Within the Dzogchen perspective, reality is perceived as a non-dual, interconnected expanse of awareness. While the previous essay explored the interdependent relationship between space and objects, this essay will delve into the three distinct worlds: World 1 (W1), World 2 (W2), and World 3 (W3), which represent the individual perspectives of the self, the other, and the shared lifeworld. We will examine the ontological differences between these worlds, the ways in which they co-arise, and the manner in which Dzogchen philosophy can inform our understanding of these distinctions without necessarily having to resort to „cosmic consciousness“ or similar concepts.
World 1: The Self’s Perspective
World 1 (W1) represents the individual’s unique experience of reality, in which phenomena arise and dissolve within the expanse of one’s own awareness. In the Dzogchen tradition, this personal world is characterized by the non-dual nature of experience, where subject and object are inseparable. The self’s perspective is grounded in its own bodily sensations, thoughts, emotions, and perceptions, all of which co-dependently arise within the awake awareness that is both part and whole of W1.
World 2: The Other’s Perspective
World 2 (W2) represents the individual experience of another consciousness. Similar to W1, the other’s world is characterized by the non-dual nature of their own experience. However, while we can empathize with and learn from the perspectives of others, we cannot directly access their subjective experience. W2 remains an enigma, a reminder of the unique and individual nature of each consciousness, and the limits of our understanding of the other’s subjective world.
World 3: The Shared Lifeworld
World 3 (W3) represents the shared reality in which we engage with one another as individual beings. This lifeworld is the common ground on which we can communicate, cooperate, and compare notes about our respective experiences. Unlike the non-dual nature of W1 and W2, W3 is characterized by a more dualistic perspective, where subject and object, self and other, are perceived as distinct entities. It is within this shared world that we can acknowledge the ontological differences between the three worlds and work together to create a collective understanding of reality.
The Ensemble: Co-arising Worlds and the Dzogchen View
From the Dzogchen perspective, the three worlds of self, other, and the shared lifeWorld 3o-arise in a dynamic interplay of dependent origination. Each world, though ontologically distinct, is interconnected and mutually dependent, creating a complex tapestry of relationships and experiences. Understanding the interplay and transcendence between these worlds involves examining the ways in which they inform, enrich, and challenge one another, ultimately contributing to a more profound understanding of reality.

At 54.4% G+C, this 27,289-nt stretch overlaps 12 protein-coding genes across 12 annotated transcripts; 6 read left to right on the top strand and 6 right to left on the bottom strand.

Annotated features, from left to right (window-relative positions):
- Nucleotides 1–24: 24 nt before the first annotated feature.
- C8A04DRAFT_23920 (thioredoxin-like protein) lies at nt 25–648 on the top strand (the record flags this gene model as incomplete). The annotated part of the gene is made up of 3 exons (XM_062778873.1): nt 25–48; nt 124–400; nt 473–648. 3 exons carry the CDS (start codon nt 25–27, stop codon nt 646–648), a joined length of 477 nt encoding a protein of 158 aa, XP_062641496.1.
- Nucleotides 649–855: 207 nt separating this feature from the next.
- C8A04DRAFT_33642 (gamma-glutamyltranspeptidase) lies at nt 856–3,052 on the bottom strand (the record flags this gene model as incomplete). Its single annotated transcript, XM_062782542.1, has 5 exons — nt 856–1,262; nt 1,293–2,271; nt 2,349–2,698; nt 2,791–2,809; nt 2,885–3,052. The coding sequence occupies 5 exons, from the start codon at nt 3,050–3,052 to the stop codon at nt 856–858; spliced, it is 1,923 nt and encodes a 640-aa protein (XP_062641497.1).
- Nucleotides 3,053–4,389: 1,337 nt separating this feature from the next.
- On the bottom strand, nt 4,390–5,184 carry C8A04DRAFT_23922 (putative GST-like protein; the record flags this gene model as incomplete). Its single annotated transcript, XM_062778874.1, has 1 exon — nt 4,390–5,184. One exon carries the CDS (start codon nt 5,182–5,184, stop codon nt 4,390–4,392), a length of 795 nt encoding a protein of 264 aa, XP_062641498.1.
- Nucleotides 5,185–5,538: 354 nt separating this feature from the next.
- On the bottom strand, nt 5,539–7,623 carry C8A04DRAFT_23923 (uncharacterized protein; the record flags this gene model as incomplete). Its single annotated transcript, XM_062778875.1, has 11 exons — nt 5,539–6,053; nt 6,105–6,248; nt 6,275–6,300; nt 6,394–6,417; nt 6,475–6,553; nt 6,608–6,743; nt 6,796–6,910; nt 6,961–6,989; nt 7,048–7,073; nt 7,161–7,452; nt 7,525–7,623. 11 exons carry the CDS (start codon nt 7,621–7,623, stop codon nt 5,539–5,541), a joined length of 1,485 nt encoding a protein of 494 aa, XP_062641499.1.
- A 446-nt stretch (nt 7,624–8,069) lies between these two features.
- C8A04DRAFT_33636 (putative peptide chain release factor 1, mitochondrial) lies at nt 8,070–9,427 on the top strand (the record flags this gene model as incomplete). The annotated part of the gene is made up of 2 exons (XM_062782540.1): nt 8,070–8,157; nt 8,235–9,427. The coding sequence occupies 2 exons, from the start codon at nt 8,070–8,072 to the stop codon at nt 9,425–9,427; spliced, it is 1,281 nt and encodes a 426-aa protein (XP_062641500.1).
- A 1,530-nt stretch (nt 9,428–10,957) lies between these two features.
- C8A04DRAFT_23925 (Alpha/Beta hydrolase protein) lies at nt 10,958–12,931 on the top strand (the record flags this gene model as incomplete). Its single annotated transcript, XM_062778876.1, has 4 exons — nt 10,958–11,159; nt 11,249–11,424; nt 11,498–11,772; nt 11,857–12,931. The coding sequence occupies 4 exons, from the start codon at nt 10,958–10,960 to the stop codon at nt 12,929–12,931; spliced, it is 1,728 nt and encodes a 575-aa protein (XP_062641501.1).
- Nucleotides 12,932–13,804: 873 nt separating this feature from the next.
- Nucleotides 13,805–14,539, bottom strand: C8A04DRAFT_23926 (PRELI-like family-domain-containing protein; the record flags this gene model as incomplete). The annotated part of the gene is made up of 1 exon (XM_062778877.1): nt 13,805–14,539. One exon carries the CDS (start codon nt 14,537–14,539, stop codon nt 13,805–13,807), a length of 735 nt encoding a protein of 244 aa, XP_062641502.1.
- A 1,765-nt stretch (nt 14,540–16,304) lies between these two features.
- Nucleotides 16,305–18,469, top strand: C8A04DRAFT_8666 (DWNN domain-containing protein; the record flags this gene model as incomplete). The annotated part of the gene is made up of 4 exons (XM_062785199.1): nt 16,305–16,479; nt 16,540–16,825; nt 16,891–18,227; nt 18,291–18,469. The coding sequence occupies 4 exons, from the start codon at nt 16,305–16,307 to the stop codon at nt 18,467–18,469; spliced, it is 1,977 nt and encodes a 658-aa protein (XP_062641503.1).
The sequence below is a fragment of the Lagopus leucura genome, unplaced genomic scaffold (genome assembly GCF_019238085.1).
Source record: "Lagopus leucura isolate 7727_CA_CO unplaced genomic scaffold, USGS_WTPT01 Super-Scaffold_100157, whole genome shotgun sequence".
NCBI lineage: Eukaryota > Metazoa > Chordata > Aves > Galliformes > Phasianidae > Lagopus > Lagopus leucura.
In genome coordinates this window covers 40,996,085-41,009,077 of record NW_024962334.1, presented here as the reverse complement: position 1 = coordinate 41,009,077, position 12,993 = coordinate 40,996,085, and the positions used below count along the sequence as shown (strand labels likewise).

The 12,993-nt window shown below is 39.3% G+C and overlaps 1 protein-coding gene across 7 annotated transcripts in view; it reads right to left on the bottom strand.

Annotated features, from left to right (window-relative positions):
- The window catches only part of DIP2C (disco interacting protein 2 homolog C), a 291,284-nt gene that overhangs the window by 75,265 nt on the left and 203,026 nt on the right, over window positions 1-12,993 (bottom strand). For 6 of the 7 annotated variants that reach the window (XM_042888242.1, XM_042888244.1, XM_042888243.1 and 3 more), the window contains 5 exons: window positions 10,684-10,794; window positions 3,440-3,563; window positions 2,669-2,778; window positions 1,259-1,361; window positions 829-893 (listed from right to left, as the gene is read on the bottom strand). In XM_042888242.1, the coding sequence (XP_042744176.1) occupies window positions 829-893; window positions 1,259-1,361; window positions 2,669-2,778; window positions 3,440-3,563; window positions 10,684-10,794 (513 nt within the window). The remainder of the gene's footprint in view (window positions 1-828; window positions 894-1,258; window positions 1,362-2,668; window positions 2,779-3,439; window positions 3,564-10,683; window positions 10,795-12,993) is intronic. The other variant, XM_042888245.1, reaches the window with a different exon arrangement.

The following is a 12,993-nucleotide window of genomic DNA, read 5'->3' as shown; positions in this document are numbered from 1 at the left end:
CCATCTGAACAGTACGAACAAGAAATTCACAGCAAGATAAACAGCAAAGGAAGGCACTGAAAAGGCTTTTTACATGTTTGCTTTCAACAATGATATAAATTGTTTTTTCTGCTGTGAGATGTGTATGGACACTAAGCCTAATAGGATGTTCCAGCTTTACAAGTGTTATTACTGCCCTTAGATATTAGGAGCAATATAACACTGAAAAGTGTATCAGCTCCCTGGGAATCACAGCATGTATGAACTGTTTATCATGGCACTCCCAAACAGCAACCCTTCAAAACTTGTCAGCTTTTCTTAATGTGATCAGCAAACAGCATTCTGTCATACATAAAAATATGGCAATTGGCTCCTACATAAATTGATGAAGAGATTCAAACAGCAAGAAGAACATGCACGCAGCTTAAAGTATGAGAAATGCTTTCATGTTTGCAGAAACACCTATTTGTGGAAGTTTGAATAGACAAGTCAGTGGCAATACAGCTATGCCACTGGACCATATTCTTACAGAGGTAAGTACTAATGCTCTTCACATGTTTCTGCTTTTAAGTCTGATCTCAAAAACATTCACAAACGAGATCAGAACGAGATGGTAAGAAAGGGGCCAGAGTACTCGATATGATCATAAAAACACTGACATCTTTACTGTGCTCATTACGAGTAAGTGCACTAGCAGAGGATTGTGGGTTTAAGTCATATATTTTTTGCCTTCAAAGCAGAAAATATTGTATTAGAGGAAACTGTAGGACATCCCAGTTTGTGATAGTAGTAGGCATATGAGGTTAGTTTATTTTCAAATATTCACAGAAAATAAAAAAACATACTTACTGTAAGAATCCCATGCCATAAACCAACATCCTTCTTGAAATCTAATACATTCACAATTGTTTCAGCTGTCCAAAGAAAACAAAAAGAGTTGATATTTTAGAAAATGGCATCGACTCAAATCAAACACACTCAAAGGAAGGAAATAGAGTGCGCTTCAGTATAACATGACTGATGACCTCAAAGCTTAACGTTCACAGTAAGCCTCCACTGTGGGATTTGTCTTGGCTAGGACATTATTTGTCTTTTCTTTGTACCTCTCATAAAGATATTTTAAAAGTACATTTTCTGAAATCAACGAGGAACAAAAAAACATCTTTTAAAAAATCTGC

W1, W2, and W3 each provide unique perspectives on the nature of reality. W1 offers an intimate and personal view of our own subjective experiences, allowing us to explore the depths of our thoughts, emotions, and perceptions. W2 grants us insight into the subjective worlds of others, fostering empathy and compassion, and helping us appreciate the diverse array of perspectives that comprise the human experience. W3, the shared lifeworld, represents the vast expanse of reality itself, encompassing the collective experiences, knowledge, and understanding that we can access and contribute to as individuals.
The Transcendence of Boundaries
While the three worlds are ontologically distinct, they are not isolated from one another. Instead, they continually interact, intersect, and transcend their individual boundaries. This transcendence can be seen in several ways:
- Communication: As we share our subjective experiences with others, we bridge the gap between W1 and W2, allowing for a deeper understanding of both our own and others‘ perspectives.
- Collaboration: By working together in the shared lifeworld, we create a space in which the boundaries between W1, W2, and W3 begin to blur, as individual experiences and knowledge become interwoven within the collective understanding of reality.
- Contemplation: Through introspection and meditation, we can explore the non-dual nature of our own experience and begin to perceive the interconnections between W1, W2, and W3, recognizing the ways in which our individual perspectives are shaped by our interactions with others and the World 1round us.
Dissolving Boundaries and Embracing the Vastness of Reality
The ultimate goal of dissolving the boundaries between the three worlds is not to eliminate their distinctiveness, but rather to foster a more holistic understanding of reality. By recognizing the interconnected and co-arising nature of W1, W2, and W3, we can cultivate an awareness that embraces the vastness of reality itself.
Dzogchen practice can help individuals directly experience the non-dual nature of reality, facilitating the dissolution of boundaries between the self, others, and the lifeworld. Through these practices, we can begin to see the three worlds not as separate realms, but as interconnected aspects of a single, unified reality. This awareness allows us to transcend our limited perspectives and engage with the world in a more open, compassionate, and authentic manner.
Worlds in constant flux,
Shifting, intertwining threads,